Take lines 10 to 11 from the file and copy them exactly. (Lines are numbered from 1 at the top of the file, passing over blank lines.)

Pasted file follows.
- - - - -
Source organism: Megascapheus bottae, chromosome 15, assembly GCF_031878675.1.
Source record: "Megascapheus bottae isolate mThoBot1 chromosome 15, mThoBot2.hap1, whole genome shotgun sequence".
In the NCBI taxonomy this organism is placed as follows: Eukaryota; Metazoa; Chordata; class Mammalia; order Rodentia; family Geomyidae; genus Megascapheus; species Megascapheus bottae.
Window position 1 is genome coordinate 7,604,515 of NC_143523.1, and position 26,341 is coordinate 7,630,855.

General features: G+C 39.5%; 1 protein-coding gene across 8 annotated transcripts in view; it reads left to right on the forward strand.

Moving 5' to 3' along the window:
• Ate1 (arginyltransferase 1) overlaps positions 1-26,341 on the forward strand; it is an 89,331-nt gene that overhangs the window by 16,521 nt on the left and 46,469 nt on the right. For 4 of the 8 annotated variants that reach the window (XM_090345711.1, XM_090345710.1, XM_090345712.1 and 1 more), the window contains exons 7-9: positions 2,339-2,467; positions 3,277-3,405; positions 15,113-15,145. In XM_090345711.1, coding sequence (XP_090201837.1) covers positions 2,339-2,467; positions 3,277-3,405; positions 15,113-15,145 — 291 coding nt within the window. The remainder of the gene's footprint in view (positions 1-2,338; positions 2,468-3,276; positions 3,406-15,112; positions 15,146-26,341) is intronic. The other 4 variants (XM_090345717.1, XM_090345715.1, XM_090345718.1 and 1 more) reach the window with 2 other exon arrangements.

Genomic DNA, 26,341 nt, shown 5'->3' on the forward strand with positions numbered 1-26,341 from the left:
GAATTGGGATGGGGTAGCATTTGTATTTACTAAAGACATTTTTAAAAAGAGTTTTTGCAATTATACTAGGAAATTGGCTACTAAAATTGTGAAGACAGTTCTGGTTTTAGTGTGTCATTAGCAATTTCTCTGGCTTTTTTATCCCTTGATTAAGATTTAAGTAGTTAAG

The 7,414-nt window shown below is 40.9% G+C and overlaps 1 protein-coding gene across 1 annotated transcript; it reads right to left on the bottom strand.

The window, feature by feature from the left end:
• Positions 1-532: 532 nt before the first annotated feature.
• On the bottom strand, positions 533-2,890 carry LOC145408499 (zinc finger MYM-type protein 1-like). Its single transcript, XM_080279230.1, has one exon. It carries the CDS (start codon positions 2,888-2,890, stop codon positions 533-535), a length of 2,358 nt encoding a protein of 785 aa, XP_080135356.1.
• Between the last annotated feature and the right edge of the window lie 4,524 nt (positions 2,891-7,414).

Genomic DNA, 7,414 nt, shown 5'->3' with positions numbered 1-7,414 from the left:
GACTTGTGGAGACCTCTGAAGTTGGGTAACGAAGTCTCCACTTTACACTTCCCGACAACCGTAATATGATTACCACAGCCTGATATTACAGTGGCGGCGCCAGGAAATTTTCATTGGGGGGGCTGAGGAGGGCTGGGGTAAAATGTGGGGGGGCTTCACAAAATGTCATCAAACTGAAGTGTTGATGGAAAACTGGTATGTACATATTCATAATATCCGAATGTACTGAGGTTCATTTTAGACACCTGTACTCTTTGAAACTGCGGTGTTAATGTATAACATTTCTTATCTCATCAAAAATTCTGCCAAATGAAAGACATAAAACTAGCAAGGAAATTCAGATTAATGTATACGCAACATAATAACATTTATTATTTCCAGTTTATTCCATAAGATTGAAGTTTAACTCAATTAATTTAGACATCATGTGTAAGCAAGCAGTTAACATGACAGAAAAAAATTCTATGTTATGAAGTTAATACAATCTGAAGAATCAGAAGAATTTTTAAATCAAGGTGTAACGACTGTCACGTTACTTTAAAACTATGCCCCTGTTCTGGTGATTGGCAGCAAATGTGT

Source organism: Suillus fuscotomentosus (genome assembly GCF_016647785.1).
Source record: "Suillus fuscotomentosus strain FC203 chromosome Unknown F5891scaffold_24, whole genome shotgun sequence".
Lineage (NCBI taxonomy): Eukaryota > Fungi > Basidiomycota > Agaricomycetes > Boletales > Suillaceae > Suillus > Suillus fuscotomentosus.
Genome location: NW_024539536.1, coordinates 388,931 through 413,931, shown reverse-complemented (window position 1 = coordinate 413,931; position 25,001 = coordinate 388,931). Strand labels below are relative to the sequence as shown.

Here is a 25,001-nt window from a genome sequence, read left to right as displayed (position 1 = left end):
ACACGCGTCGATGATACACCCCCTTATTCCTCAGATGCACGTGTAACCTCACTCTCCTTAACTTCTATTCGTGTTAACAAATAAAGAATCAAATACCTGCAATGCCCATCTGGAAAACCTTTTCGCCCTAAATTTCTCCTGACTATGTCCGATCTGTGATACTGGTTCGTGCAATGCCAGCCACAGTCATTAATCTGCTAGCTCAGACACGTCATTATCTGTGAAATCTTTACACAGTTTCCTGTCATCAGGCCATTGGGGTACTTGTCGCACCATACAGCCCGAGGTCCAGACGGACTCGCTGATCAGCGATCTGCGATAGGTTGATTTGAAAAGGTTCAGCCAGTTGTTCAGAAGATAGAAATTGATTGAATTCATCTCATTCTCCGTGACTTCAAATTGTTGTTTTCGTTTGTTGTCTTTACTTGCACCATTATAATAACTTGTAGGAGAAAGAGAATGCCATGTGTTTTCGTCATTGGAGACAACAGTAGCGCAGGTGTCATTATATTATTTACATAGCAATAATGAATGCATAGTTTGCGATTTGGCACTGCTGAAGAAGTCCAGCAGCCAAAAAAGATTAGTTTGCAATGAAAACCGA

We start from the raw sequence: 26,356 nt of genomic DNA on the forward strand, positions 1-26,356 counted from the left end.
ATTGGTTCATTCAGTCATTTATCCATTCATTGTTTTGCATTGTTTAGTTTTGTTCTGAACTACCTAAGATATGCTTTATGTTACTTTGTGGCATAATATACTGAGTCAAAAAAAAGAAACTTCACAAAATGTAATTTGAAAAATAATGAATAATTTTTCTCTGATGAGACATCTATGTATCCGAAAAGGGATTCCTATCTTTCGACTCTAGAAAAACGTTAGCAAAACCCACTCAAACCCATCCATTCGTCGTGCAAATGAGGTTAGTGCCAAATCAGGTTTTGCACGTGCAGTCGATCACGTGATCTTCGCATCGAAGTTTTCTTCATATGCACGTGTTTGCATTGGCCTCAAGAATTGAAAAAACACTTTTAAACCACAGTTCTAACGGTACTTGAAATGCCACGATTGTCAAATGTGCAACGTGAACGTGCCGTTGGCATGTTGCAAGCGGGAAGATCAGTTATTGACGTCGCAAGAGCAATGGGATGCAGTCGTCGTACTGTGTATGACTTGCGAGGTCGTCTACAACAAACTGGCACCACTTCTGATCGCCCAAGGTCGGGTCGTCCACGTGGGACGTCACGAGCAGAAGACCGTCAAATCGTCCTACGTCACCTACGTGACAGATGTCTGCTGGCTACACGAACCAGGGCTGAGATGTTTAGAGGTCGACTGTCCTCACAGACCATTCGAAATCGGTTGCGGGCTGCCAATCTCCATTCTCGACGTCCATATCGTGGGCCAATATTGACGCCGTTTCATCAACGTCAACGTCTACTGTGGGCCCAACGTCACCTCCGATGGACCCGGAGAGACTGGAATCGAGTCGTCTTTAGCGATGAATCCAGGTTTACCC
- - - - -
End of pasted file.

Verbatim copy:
The 7,414-nt window shown below is 40.9% G+C and overlaps 1 protein-coding gene across 1 annotated transcript; it reads right to left on the bottom strand.

The window, feature by feature from the left end: